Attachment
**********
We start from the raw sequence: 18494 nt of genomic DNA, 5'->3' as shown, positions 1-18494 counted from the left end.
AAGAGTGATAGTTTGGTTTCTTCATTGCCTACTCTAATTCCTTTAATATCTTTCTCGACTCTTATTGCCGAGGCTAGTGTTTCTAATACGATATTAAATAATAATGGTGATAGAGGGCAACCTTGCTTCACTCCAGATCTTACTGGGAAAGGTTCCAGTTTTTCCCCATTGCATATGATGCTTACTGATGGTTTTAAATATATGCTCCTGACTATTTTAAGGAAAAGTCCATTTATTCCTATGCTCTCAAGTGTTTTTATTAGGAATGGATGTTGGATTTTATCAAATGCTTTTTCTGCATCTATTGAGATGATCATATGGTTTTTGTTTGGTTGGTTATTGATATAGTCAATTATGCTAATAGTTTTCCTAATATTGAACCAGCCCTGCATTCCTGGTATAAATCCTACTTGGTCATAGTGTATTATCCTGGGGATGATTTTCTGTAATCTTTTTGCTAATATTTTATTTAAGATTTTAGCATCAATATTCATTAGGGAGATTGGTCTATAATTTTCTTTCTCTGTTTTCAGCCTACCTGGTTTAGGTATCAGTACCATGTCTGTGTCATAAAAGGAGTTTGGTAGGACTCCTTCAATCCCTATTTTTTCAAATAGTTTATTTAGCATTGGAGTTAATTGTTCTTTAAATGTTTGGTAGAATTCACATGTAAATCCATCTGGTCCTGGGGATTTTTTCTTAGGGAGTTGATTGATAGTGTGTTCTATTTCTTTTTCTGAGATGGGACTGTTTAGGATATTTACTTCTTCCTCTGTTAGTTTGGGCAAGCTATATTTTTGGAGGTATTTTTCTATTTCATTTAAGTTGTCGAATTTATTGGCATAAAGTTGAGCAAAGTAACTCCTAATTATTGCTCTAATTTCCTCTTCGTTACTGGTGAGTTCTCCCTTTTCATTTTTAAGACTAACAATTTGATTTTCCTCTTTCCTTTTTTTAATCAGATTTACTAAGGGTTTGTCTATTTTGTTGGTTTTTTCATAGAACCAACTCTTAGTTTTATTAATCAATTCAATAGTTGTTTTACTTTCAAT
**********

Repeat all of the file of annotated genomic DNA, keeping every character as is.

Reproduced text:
We start from the raw sequence: 18494 nt of genomic DNA, 5'->3' as shown, positions 1-18494 counted from the left end.
AAGAGTGATAGTTTGGTTTCTTCATTGCCTACTCTAATTCCTTTAATATCTTTCTCGACTCTTATTGCCGAGGCTAGTGTTTCTAATACGATATTAAATAATAATGGTGATAGAGGGCAACCTTGCTTCACTCCAGATCTTACTGGGAAAGGTTCCAGTTTTTCCCCATTGCATATGATGCTTACTGATGGTTTTAAATATATGCTCCTGACTATTTTAAGGAAAAGTCCATTTATTCCTATGCTCTCAAGTGTTTTTATTAGGAATGGATGTTGGATTTTATCAAATGCTTTTTCTGCATCTATTGAGATGATCATATGGTTTTTGTTTGGTTGGTTATTGATATAGTCAATTATGCTAATAGTTTTCCTAATATTGAACCAGCCCTGCATTCCTGGTATAAATCCTACTTGGTCATAGTGTATTATCCTGGGGATGATTTTCTGTAATCTTTTTGCTAATATTTTATTTAAGATTTTAGCATCAATATTCATTAGGGAGATTGGTCTATAATTTTCTTTCTCTGTTTTCAGCCTACCTGGTTTAGGTATCAGTACCATGTCTGTGTCATAAAAGGAGTTTGGTAGGACTCCTTCAATCCCTATTTTTTCAAATAGTTTATTTAGCATTGGAGTTAATTGTTCTTTAAATGTTTGGTAGAATTCACATGTAAATCCATCTGGTCCTGGGGATTTTTTCTTAGGGAGTTGATTGATAGTGTGTTCTATTTCTTTTTCTGAGATGGGACTGTTTAGGATATTTACTTCTTCCTCTGTTAGTTTGGGCAAGCTATATTTTTGGAGGTATTTTTCTATTTCATTTAAGTTGTCGAATTTATTGGCATAAAGTTGAGCAAAGTAACTCCTAATTATTGCTCTAATTTCCTCTTCGTTACTGGTGAGTTCTCCCTTTTCATTTTTAAGACTAACAATTTGATTTTCCTCTTTCCTTTTTTTAATCAGATTTACTAAGGGTTTGTCTATTTTGTTGGTTTTTTCATAGAACCAACTCTTAGTTTTATTAATCAATTCAATAGTTGTTTTACTTTCAAT